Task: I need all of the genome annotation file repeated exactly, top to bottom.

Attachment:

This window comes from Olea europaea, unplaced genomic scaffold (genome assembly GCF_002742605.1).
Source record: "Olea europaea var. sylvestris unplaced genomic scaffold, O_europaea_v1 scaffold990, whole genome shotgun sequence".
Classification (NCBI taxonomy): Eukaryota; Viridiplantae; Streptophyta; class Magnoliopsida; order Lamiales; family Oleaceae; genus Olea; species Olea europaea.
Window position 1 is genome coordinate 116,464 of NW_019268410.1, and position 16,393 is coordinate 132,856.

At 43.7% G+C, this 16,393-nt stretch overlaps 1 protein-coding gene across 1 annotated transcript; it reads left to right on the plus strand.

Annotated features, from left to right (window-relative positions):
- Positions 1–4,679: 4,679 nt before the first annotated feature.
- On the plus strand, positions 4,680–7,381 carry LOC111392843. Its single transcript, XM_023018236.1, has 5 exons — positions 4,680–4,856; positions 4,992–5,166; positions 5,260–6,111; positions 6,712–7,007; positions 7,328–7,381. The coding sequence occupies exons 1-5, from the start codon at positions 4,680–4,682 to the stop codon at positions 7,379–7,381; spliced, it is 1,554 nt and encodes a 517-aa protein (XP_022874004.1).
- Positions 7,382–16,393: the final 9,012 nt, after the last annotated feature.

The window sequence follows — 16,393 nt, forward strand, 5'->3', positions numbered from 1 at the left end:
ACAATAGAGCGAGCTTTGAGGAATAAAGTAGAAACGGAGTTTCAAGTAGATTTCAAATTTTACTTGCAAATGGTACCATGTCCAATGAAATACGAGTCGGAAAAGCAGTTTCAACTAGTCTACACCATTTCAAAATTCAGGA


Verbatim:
This window comes from Olea europaea, unplaced genomic scaffold (genome assembly GCF_002742605.1).
Source record: "Olea europaea var. sylvestris unplaced genomic scaffold, O_europaea_v1 scaffold990, whole genome shotgun sequence".
Classification (NCBI taxonomy): Eukaryota; Viridiplantae; Streptophyta; class Magnoliopsida; order Lamiales; family Oleaceae; genus Olea; species Olea europaea.
Window position 1 is genome coordinate 116,464 of NW_019268410.1, and position 16,393 is coordinate 132,856.

At 43.7% G+C, this 16,393-nt stretch overlaps 1 protein-coding gene across 1 annotated transcript; it reads left to right on the plus strand.

Annotated features, from left to right (window-relative positions):
- Positions 1–4,679: 4,679 nt before the first annotated feature.
- On the plus strand, positions 4,680–7,381 carry LOC111392843. Its single transcript, XM_023018236.1, has 5 exons — positions 4,680–4,856; positions 4,992–5,166; positions 5,260–6,111; positions 6,712–7,007; positions 7,328–7,381. The coding sequence occupies exons 1-5, from the start codon at positions 4,680–4,682 to the stop codon at positions 7,379–7,381; spliced, it is 1,554 nt and encodes a 517-aa protein (XP_022874004.1).
- Positions 7,382–16,393: the final 9,012 nt, after the last annotated feature.

The window sequence follows — 16,393 nt, forward strand, 5'->3', positions numbered from 1 at the left end:
ACAATAGAGCGAGCTTTGAGGAATAAAGTAGAAACGGAGTTTCAAGTAGATTTCAAATTTTACTTGCAAATGGTACCATGTCCAATGAAATACGAGTCGGAAAAGCAGTTTCAACTAGTCTACACCATTTCAAAATTCAGGA